It was one year ago that Yoda died. While he was smaller than most, carrying a mutation that disabled the production of three hormones required for normal growth, he did not appear to be sick. At the time, there was no apparent cause of his death. He was four years and twelve days old, and apparently healthy.
But Yoda had lived his entire life in a cage, part of ongoing life span research at the University of Michigan Medical School. When he celebrated his fourth birthday there, guests included Richard Miller, a professor of pathology in the geriatrics center, and Princess Leia, a female mouse and Yoda's constant companion. Yoda had already outlived three of his other playmates.
When he died, Yoda was the world's oldest lab mouse, and over the course of his life, he had provided important clues as to how genes and hormones affect the aging process and postpone associated diseases. Mice with genetic mutations like Yoda's seem to delay aging and develop diseases like cancer forty percent later than normal mice do, and researchers like Miller hope they will teach scientists something about how to slow these processes in humans. What scientists learn from rodents, they believe, will eventually be applied to human beings. This is the dream--no, the expectation--of Aubrey de Grey, a Cambridge University gerontologist and the founder of the Methuselah Mouse Prize, named for the 969-year-old patriarch whom de Grey, who is tall and lanky, with a beard tapering to a scraggly point at the middle of his chest, resembles.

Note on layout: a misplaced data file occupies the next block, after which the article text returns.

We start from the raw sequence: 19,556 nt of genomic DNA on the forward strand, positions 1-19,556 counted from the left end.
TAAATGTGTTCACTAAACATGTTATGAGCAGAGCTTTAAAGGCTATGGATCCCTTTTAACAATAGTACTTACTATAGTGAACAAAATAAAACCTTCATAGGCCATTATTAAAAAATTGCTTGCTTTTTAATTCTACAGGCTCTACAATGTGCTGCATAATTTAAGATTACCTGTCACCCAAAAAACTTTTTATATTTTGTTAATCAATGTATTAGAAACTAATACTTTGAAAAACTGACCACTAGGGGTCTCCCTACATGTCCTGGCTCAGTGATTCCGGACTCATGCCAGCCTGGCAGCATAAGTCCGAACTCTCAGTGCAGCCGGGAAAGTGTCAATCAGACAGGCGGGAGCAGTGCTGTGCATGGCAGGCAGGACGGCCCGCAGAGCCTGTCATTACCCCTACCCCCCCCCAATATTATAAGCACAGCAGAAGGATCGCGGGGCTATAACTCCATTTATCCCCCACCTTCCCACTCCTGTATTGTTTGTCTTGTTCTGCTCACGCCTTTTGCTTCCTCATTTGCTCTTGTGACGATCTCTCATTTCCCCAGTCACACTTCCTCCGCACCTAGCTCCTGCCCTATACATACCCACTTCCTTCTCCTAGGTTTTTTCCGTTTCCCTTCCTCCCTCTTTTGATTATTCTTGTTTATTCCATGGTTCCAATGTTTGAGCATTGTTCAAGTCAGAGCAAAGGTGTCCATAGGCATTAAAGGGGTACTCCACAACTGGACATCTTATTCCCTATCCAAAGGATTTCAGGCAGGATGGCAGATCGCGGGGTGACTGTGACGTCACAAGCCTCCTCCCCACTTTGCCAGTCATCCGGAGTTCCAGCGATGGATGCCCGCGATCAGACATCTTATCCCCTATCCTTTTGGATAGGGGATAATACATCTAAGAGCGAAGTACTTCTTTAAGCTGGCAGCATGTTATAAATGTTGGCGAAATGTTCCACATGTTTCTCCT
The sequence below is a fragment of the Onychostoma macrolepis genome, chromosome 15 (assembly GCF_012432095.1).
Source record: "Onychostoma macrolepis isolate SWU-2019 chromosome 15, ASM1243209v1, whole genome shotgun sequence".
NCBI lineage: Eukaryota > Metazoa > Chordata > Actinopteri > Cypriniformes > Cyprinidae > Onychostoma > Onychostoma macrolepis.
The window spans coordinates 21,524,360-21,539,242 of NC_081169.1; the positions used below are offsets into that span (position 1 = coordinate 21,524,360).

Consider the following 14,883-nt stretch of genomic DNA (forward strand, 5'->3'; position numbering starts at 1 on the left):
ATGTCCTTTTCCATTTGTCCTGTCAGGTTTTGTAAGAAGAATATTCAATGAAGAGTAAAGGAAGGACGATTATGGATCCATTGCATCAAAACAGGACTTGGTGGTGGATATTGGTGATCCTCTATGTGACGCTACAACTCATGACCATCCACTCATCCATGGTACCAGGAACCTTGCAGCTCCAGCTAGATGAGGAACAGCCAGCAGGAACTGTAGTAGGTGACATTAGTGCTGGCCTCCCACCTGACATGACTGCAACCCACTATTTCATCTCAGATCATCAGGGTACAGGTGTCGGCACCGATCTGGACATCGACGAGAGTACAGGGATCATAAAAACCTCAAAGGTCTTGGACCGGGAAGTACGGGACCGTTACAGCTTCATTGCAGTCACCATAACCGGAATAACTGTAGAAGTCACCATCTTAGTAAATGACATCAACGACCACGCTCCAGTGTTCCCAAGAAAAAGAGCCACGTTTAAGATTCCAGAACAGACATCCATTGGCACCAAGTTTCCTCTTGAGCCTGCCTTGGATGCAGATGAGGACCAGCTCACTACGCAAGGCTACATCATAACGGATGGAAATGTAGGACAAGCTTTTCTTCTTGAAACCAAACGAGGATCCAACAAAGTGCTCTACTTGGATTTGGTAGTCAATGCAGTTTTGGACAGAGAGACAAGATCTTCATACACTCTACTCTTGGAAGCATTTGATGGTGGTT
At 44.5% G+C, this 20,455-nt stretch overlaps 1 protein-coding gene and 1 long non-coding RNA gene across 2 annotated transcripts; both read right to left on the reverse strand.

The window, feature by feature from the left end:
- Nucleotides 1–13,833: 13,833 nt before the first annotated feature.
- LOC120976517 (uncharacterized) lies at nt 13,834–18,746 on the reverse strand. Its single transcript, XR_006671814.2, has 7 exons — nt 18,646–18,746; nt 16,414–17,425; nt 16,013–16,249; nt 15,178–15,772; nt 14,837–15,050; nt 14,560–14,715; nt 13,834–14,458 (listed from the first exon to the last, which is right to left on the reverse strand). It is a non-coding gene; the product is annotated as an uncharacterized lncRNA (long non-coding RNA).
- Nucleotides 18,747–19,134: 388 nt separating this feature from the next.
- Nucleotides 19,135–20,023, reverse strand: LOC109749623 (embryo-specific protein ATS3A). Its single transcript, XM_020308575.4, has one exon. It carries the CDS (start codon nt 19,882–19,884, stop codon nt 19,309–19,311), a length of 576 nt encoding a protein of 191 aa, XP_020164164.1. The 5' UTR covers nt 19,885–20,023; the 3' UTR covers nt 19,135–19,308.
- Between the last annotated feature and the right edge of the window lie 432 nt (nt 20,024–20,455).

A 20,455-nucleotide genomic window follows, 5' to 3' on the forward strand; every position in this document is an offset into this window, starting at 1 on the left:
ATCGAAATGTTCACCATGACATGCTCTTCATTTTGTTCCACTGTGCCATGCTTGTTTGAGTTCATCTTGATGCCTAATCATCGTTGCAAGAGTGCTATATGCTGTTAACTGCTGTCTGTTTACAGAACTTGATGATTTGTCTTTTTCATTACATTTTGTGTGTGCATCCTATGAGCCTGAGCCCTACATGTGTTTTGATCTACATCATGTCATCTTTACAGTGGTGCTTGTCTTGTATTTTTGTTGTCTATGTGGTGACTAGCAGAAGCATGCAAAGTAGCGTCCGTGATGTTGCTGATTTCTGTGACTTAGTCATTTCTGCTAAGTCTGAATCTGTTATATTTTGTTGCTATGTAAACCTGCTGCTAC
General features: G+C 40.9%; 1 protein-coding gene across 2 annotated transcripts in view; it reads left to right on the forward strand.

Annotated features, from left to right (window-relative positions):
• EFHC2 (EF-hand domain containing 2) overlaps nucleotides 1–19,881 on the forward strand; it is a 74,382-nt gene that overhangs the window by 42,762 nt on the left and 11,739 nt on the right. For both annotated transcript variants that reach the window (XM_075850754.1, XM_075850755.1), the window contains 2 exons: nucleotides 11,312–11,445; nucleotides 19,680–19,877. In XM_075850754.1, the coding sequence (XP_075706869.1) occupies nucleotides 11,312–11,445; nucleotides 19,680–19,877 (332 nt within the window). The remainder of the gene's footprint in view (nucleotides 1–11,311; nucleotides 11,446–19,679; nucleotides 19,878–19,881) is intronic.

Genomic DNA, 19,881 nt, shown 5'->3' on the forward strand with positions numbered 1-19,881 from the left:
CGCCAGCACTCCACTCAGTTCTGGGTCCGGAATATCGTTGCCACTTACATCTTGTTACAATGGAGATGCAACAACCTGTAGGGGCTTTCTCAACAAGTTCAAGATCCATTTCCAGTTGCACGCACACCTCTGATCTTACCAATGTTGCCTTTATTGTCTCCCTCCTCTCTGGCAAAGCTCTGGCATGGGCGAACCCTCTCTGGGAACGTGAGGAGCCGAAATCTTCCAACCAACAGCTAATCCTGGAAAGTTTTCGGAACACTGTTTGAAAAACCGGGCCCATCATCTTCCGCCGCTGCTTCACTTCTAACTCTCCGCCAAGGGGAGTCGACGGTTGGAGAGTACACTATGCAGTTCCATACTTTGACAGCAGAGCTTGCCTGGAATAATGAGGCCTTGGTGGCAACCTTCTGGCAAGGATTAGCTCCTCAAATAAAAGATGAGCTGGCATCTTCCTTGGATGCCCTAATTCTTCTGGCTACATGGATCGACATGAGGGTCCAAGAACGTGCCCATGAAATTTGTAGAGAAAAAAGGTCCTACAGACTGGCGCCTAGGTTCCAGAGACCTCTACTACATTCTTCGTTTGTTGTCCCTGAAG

The Methuselah Mouse Prize provides scientists the world over with a cash incentive--currently about $60,000--to produce the oldest mouse ever known to man. The "longevity prize" has a twofold objective: First, to encourage researchers to test genetic tweaks and drug interventions that could postpone aging in humans as well as mice; second, to generate public interest and enthusiasm for science that aims to extend life. Until the public takes the research seriously, de Grey believes, there will not be adequate funding or advocacy of anti-aging work by experts. "The whole point of the prize," says de Grey, "is to encourage people to try things that might not be considered plausible by the gerontology establishment."
It's been fourteen years since de Grey, a trained computer scientist, married Cambridge University geneticist Adelaide Carpenter, who studied various developmental and metabolic processes in fruit flies. Through her, de Grey learned of the biological and chemical factors that promote aging, mainly toxic metabolic byproducts that build up in the body over years. He found himself fantasizing about halting these toxins, which can slow and impede essential cellular processes in their tracks, and "began to realize that if science really focused on the problem, aging might not be that hard to intervene in."
So he attended conferences and meetings where a handful of scientists powwowed over beers, dreaming up ways to interest the public in anti-aging research. A prize for long-lived mice, they reasoned, would be ideal in several...